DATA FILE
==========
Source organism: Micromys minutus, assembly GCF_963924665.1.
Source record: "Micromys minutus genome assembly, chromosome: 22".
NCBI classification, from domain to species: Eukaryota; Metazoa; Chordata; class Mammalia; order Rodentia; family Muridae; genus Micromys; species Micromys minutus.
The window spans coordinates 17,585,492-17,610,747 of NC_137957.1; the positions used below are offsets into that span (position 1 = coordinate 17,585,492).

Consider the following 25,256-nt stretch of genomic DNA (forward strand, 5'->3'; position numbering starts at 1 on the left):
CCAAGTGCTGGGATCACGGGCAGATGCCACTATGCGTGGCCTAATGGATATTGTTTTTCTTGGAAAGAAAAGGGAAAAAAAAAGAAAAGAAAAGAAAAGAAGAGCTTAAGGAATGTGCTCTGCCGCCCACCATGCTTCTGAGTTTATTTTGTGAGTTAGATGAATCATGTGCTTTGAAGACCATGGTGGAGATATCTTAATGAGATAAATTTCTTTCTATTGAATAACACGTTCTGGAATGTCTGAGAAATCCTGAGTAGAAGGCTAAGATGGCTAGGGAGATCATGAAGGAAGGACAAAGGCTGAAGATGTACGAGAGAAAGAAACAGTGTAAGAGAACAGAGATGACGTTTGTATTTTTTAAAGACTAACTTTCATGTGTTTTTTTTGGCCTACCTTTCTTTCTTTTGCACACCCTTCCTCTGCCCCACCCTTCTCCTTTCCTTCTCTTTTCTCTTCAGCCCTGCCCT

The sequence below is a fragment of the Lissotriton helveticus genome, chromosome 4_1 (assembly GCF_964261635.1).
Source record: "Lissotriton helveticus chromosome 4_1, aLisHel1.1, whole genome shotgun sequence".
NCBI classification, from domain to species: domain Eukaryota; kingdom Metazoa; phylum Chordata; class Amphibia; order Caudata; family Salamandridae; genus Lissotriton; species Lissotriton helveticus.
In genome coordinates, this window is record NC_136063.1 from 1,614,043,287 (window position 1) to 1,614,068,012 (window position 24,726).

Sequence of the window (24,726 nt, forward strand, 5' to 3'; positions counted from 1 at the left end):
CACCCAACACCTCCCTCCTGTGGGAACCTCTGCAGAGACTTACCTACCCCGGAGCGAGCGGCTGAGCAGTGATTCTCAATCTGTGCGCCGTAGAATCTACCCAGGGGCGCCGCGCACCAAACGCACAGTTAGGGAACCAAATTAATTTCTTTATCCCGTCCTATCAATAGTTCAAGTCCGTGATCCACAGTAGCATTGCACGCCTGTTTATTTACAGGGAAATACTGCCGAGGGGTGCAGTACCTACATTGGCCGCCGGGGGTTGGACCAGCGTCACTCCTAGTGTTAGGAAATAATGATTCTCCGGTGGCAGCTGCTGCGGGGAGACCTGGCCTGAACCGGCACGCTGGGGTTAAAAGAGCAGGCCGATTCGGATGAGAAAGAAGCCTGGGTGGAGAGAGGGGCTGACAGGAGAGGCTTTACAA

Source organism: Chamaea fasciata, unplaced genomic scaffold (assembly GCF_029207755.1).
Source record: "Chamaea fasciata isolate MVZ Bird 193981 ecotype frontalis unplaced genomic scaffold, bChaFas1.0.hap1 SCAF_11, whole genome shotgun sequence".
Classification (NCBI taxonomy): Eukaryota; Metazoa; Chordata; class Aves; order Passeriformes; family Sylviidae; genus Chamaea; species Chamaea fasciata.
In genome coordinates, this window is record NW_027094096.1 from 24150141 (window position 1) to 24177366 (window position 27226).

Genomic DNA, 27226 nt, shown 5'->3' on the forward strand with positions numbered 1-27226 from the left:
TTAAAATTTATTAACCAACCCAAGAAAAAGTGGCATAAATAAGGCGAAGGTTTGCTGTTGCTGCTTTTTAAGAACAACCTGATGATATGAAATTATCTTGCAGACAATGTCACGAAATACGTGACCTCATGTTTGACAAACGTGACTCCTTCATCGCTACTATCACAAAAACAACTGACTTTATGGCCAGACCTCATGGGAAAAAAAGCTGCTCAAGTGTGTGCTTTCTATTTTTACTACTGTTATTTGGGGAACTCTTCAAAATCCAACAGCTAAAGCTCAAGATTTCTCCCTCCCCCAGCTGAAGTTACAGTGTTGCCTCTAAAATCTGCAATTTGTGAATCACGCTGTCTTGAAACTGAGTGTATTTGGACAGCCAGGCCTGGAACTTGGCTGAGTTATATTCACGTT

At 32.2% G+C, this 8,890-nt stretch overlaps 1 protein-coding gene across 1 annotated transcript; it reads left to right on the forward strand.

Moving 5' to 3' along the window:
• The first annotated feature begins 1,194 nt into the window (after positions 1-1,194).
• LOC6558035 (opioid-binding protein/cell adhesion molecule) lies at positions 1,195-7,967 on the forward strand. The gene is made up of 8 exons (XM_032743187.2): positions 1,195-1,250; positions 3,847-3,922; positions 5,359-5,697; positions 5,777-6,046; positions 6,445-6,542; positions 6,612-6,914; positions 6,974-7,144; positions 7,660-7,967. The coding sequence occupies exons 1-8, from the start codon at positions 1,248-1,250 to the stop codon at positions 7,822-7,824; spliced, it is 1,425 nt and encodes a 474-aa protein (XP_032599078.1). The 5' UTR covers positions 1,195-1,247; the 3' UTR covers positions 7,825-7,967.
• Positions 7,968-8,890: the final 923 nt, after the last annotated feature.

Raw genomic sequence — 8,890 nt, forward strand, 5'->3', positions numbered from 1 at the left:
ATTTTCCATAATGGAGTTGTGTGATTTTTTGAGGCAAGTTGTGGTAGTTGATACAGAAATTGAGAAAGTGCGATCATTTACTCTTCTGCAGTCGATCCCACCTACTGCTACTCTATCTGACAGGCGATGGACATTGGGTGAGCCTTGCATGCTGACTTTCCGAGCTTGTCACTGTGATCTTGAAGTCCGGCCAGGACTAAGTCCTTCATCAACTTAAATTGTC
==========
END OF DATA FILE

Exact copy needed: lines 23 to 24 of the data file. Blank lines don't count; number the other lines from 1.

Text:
• Positions 7,968-8,890: the final 923 nt, after the last annotated feature.

Raw genomic sequence — 8,890 nt, forward strand, 5'->3', positions numbered from 1 at the left: